Local code enforcement officials are urging citizens to abide by the laws designed to prevent litter that causes danger to the public or risk being charged according to the laws on the books.

Millions of dollars are spent picking up litter each year, and items falling off trucks and cars cause needless deaths and injuries. Trash piles threaten people’s health as they become homes for rats and other pests.

Carl Fortson, Tifton-Tift County Code Enforcement director, said that local law enforcement officers now have laminated cards with the laws and penalties related to litter, signs, unsecured or uncovered trash loads and other environmental regulations printed on them. Some of the penalties can result in felony charges, stiff fines and jail time for convicted violators.

“This is a local effort to let the citizens know what the penalties can be,” Fortson said. “We are trying our best to get Tifton and Tift County cleaned up and we need the cooperation of the public.”

During Operation Clean Sweep held the last weekend in March, locals picked up four tons of trash from county streets and roads in a three-hour period.

Some of the most dangerous types of litter include biomedical waste, abandoned vehicles and vehicles loaded with litter or debris that isn’t secured or covered.

According to Fortson, littering of any kind is against the law. A piece of paper thrown carelessly out a car window can result in a fine of up to $1,000 and a possible jail term up to two months. Anyone who is charged with littering 10 pounds to 500 pounds of trash is subject to a fine up to $5,000 and a jail term up to 12 months upon conviction.

Anyone convicted of commercially dumping litter of any amount is guilty of a felony and might be fined up to $25,000 and sentenced to serve five years in prison or both. Posters, signs, advertisements, signals or other devices placed on public or private property without the owners’ permission is also a violation of Georgia law and subject to a $1,000 fine and up to 12 months in prison.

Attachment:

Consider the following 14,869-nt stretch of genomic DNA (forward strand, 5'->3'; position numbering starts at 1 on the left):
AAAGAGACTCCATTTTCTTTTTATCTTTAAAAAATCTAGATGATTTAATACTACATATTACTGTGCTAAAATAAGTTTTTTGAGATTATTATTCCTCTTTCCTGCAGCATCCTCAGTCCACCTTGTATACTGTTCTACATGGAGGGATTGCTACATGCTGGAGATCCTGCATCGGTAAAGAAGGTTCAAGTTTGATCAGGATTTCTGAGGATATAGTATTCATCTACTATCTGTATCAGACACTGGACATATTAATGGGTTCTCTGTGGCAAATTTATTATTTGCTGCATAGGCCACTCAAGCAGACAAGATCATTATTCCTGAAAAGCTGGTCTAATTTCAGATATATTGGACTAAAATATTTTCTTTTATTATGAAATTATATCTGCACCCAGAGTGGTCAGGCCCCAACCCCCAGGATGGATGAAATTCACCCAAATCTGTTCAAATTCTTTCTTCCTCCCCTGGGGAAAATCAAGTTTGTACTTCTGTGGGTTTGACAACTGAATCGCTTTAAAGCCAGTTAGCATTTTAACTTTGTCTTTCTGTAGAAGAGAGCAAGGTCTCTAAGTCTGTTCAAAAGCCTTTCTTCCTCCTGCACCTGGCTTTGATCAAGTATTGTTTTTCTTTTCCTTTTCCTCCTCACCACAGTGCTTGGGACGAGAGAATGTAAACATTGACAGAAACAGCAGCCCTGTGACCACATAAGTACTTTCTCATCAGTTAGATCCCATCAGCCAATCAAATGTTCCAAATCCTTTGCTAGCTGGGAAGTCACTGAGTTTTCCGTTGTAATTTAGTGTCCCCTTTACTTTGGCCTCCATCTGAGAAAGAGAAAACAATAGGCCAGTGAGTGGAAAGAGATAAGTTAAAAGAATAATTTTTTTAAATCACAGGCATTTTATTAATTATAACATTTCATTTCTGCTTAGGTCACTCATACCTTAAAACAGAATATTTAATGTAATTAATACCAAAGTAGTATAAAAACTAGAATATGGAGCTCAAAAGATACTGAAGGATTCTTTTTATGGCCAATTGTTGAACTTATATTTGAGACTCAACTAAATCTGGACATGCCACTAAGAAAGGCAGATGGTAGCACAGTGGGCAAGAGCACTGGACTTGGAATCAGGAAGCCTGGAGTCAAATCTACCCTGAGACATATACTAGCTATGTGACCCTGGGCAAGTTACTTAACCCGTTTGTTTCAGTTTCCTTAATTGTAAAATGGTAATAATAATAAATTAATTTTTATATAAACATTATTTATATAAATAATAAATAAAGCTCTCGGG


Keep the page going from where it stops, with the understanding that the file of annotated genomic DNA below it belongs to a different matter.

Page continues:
More information on the 2006 Comprehensive Litter Prevention and Abatement Act can be found online at www.litteritcostsyou.org.

Also, trash containers are required to be removed from the streets on the evening of pickup. Leaving trash containers on the street creates an eyesore in the community, Fortson said, and property owners or tenants may be cited for the offense.

Another community problems, according to local officials, is that some residential and commercial property owners don’t have their buildings’ address numbers posted.

“This requirement is for citizens’ safety in the event of an emergency,” Fortson said.

The abandoned, inoperable vehicles in Tifton and Tift County are also a violation of city and county ordinances, Fortson said.

“If the vehicles or trailers don’t have a valid tag, they are considered inoperable or abandoned,” Fortson said. “There are salvage yards in the area that will remove them free of charge.”

According to local officials who have recently commented on the need to clean up the community, volunteers for such programs as Keep Tift Beautiful and Adopt-A-Mile are in short supply. Anyone interested in volunteering their time to such efforts can call Bert Crowe at 229-391-3947.



To contact senior reporter Angie Thompson, call 382-4321.

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